It was not the ending I had in mind. It wasn’t how the story was supposed to go. I didn’t want to be ungrateful for the half-yes to my prayer, but I winced at the senselessness of Martin taking a bullet in the chest on that hillside.
Yet, I heard reports that Martin had sensed he would soon be leaving. In fact, just days before his death, he had written a letter to his children with his parting words. And, when facing my own distant grief, I had to note the coincidence that I’d been reading about God’s final rescue the very moment the news came in.
Beth Moore reflected, “Paul didn’t see death as a defeat. He did not believe the enemy finally had his way. He saw death as a rescue! We tend to define the word rescue an entirely different way. If we are pursued and we cry out to be rescued, you and I usually are not referring to death! We’re referring to earthly deliverance. God certainly rescued Paul many times on this earth, just as He has rescued us; yet Paul knew the greatest rescue of all awaited him. Death was not God’s refusal to act. Death was God’s ultimate rescue.”
And in His manifold way impacting who knows how many people with the same event, God ever so gently turned my head to see things anew. In praying with that suitor of mine for Gracia and Martin, I began to feel a growing affection. There were still thorns in my story, but I was starting to find the beauty, the gift God had brought me in this steadfast man, devoted both to me and to the Lord.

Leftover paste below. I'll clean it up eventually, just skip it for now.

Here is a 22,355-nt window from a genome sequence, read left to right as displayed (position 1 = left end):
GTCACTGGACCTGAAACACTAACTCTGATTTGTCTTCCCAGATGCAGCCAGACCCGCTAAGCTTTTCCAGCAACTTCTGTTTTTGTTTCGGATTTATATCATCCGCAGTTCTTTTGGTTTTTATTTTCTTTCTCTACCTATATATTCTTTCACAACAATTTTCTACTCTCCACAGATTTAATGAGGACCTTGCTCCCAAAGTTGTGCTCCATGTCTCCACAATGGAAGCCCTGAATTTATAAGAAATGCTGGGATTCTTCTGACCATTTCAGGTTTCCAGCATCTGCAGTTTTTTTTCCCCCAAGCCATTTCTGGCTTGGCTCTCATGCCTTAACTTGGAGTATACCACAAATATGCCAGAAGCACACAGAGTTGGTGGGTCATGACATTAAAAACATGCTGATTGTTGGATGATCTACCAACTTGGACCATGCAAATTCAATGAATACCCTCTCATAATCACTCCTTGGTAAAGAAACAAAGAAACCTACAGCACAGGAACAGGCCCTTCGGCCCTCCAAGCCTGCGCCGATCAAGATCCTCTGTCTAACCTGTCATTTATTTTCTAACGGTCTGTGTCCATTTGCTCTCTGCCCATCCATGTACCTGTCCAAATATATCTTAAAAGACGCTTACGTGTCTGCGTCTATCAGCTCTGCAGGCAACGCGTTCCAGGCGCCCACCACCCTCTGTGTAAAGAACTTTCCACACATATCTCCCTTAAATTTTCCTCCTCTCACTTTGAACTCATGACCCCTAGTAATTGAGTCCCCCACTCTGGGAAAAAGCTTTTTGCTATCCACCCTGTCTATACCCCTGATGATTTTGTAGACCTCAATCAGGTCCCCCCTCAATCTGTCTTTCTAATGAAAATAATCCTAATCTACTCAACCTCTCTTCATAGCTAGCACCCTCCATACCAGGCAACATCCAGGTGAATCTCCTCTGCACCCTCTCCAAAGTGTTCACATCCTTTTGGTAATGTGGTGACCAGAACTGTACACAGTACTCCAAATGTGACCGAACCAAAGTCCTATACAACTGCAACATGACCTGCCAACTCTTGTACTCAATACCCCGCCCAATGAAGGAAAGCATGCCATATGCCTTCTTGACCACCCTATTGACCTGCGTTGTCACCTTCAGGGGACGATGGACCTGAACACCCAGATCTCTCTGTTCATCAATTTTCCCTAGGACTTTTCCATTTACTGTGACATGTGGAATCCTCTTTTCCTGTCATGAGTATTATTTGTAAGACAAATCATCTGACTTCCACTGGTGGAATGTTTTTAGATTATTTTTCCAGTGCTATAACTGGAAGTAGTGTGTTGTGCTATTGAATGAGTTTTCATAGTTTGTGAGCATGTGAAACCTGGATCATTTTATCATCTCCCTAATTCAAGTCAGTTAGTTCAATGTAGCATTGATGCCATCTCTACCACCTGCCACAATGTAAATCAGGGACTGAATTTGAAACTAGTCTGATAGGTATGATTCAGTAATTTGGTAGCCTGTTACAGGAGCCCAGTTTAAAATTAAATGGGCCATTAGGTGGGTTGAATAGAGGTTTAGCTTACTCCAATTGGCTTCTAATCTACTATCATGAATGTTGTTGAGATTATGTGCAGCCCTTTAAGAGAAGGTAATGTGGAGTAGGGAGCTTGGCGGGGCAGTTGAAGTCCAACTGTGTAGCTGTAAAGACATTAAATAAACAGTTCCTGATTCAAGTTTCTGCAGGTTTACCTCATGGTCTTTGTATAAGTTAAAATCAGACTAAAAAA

More than a decade later, I let him sleep as my water broke in the dark of Good Friday. I breathed out the labor pains and thought of the words, “Be still my soul, thy best thy heavenly Friend, through thorny ways leads to a joyful end.” The next night, just three hours shy of Resurrection Day, my husband and I welcomed our third baby. We named her Gracia Rose.
Several weeks after she was born, I took her in to the doctor for a check-up. She cooed and smiled, bright-eyed to the world. But when the vaccination needle punctured her skin, the shock knocked the breath out of her. When the staff members were done, I wrapped her in my arms, rocked her, patted her, shushed in her ear, tried to nurse her to provide some kind of comfort. Life can feel like a trick. For more than twenty minutes she wailed, gasped for air and writhed from the shock.